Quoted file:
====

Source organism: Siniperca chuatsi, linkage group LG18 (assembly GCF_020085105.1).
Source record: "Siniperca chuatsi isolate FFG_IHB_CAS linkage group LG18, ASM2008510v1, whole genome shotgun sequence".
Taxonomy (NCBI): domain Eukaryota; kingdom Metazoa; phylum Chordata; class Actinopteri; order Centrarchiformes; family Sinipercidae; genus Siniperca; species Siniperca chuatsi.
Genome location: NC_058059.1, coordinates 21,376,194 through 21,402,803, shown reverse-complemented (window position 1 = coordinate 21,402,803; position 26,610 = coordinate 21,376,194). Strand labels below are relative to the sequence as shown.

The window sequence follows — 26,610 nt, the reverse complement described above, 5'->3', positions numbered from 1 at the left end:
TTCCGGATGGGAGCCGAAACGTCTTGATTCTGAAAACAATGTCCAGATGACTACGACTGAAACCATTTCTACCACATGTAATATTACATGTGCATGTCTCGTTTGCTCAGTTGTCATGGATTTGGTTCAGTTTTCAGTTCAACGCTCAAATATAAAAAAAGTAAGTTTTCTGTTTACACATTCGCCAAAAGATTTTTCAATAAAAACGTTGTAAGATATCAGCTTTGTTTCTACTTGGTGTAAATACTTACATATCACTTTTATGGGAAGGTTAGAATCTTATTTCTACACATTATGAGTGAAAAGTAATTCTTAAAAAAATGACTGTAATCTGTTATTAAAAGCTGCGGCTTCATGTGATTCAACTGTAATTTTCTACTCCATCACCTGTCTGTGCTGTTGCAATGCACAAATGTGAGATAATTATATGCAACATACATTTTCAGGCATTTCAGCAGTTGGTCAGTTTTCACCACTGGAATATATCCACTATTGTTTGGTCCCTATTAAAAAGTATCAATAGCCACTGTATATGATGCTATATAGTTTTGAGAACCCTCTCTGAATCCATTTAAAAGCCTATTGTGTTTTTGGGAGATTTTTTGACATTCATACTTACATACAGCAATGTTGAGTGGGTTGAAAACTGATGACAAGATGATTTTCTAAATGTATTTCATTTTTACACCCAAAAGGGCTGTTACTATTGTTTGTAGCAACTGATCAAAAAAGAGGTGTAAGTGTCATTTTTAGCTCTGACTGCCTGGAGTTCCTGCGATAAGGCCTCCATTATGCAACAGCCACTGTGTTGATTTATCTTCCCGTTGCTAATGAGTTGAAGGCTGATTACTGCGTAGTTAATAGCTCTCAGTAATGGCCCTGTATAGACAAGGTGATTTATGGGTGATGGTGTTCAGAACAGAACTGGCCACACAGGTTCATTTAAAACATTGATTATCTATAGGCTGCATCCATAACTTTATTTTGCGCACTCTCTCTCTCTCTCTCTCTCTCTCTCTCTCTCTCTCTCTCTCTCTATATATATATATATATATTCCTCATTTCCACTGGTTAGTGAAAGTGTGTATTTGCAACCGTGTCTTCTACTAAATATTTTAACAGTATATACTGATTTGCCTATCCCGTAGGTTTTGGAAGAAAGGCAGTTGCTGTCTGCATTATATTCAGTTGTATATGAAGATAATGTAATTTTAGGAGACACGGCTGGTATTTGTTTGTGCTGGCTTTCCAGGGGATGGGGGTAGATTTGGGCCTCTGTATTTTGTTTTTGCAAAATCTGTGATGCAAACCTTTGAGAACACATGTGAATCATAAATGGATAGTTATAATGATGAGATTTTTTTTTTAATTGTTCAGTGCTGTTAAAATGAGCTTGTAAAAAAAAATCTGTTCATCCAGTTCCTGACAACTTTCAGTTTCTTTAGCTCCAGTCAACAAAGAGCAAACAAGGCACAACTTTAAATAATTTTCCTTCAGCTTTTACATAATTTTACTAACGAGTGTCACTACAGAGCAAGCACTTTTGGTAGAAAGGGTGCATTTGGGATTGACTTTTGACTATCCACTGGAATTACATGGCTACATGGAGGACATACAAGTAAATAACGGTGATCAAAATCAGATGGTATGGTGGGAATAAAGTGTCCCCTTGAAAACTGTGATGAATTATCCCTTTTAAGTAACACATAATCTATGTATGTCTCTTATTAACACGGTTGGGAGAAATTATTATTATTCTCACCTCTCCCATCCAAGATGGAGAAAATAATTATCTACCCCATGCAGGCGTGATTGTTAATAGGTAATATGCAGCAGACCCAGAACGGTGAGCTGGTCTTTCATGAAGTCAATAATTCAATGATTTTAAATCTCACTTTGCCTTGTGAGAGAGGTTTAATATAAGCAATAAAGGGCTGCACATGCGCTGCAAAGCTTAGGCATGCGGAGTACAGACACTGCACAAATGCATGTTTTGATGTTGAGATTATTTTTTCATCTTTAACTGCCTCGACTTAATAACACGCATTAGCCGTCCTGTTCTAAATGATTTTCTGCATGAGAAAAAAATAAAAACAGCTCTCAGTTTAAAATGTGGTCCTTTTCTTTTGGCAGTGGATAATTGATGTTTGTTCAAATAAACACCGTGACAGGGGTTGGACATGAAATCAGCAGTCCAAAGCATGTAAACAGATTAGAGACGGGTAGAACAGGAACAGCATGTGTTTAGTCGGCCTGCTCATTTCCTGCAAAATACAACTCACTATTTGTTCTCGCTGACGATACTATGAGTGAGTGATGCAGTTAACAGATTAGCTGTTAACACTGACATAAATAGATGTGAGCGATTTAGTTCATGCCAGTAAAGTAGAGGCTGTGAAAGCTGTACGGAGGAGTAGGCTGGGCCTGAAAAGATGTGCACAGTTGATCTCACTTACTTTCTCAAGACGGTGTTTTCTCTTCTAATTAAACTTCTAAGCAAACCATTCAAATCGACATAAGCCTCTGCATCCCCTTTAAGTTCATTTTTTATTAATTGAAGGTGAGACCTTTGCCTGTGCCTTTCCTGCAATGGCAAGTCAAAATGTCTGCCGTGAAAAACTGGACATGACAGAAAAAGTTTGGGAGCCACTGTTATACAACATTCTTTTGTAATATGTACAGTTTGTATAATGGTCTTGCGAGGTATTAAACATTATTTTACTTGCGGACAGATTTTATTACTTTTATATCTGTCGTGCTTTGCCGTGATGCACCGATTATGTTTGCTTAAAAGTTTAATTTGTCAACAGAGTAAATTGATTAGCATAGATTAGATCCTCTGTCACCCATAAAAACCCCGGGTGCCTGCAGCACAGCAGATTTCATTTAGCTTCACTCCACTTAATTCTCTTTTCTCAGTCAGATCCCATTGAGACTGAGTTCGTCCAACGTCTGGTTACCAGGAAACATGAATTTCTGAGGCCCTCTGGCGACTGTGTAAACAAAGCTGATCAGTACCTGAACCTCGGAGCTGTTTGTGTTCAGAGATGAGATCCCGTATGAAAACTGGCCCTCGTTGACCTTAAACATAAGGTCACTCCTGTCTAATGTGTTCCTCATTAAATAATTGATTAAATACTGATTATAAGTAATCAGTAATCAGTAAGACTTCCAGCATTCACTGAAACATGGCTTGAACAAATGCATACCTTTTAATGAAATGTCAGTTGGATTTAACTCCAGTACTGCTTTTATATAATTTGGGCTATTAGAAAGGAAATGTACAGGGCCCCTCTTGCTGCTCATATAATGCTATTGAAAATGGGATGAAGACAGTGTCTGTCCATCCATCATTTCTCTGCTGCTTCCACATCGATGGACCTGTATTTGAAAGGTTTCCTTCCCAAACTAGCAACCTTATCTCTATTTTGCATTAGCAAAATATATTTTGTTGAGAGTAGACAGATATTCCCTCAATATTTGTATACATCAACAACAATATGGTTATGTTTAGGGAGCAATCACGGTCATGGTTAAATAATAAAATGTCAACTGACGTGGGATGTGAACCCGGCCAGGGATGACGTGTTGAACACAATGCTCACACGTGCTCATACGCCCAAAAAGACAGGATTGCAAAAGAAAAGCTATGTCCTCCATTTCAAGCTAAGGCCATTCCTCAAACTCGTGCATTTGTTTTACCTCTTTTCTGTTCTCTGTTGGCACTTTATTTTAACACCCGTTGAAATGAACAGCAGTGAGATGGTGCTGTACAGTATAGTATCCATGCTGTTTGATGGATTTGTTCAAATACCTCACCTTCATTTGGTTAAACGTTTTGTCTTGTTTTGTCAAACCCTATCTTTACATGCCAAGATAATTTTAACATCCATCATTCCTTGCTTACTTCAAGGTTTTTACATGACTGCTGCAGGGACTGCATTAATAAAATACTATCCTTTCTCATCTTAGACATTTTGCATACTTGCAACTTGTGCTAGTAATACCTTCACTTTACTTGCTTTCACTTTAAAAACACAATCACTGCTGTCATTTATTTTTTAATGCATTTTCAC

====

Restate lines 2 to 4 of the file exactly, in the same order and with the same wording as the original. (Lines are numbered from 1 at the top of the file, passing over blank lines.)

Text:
Source record: "Siniperca chuatsi isolate FFG_IHB_CAS linkage group LG18, ASM2008510v1, whole genome shotgun sequence".
Taxonomy (NCBI): domain Eukaryota; kingdom Metazoa; phylum Chordata; class Actinopteri; order Centrarchiformes; family Sinipercidae; genus Siniperca; species Siniperca chuatsi.
Genome location: NC_058059.1, coordinates 21,376,194 through 21,402,803, shown reverse-complemented (window position 1 = coordinate 21,402,803; position 26,610 = coordinate 21,376,194). Strand labels below are relative to the sequence as shown.